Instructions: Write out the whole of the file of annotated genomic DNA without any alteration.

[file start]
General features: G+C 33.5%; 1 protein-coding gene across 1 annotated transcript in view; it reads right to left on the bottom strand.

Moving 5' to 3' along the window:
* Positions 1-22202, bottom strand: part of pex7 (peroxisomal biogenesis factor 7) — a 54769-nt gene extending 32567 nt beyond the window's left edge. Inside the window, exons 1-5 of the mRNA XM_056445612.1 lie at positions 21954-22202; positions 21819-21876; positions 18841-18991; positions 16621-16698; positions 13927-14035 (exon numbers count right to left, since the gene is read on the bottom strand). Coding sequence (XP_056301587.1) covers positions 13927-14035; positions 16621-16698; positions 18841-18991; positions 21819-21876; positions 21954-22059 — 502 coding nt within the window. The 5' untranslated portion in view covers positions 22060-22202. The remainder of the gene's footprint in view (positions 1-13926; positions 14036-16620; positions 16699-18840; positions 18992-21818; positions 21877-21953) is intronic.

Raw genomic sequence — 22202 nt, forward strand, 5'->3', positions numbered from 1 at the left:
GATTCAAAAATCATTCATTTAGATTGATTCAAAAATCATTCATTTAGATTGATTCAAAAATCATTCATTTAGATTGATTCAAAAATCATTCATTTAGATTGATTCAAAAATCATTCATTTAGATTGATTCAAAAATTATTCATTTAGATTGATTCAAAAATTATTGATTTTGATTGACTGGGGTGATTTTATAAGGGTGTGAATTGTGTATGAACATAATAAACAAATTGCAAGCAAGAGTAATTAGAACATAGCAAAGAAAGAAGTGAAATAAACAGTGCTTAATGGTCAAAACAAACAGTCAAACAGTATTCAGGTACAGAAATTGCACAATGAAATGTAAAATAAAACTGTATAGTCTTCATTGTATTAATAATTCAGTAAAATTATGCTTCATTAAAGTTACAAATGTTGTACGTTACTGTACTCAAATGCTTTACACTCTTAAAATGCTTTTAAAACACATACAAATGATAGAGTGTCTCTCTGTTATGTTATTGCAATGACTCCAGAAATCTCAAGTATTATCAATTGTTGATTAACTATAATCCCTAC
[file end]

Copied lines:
General features: G+C 33.5%; 1 protein-coding gene across 1 annotated transcript in view; it reads right to left on the bottom strand.

Moving 5' to 3' along the window:
* Positions 1-22202, bottom strand: part of pex7 (peroxisomal biogenesis factor 7) — a 54769-nt gene extending 32567 nt beyond the window's left edge. Inside the window, exons 1-5 of the mRNA XM_056445612.1 lie at positions 21954-22202; positions 21819-21876; positions 18841-18991; positions 16621-16698; positions 13927-14035 (exon numbers count right to left, since the gene is read on the bottom strand). Coding sequence (XP_056301587.1) covers positions 13927-14035; positions 16621-16698; positions 18841-18991; positions 21819-21876; positions 21954-22059 — 502 coding nt within the window. The 5' untranslated portion in view covers positions 22060-22202. The remainder of the gene's footprint in view (positions 1-13926; positions 14036-16620; positions 16699-18840; positions 18992-21818; positions 21877-21953) is intronic.

Raw genomic sequence — 22202 nt, forward strand, 5'->3', positions numbered from 1 at the left:
GATTCAAAAATCATTCATTTAGATTGATTCAAAAATCATTCATTTAGATTGATTCAAAAATCATTCATTTAGATTGATTCAAAAATCATTCATTTAGATTGATTCAAAAATCATTCATTTAGATTGATTCAAAAATTATTCATTTAGATTGATTCAAAAATTATTGATTTTGATTGACTGGGGTGATTTTATAAGGGTGTGAATTGTGTATGAACATAATAAACAAATTGCAAGCAAGAGTAATTAGAACATAGCAAAGAAAGAAGTGAAATAAACAGTGCTTAATGGTCAAAACAAACAGTCAAACAGTATTCAGGTACAGAAATTGCACAATGAAATGTAAAATAAAACTGTATAGTCTTCATTGTATTAATAATTCAGTAAAATTATGCTTCATTAAAGTTACAAATGTTGTACGTTACTGTACTCAAATGCTTTACACTCTTAAAATGCTTTTAAAACACATACAAATGATAGAGTGTCTCTCTGTTATGTTATTGCAATGACTCCAGAAATCTCAAGTATTATCAATTGTTGATTAACTATAATCCCTAC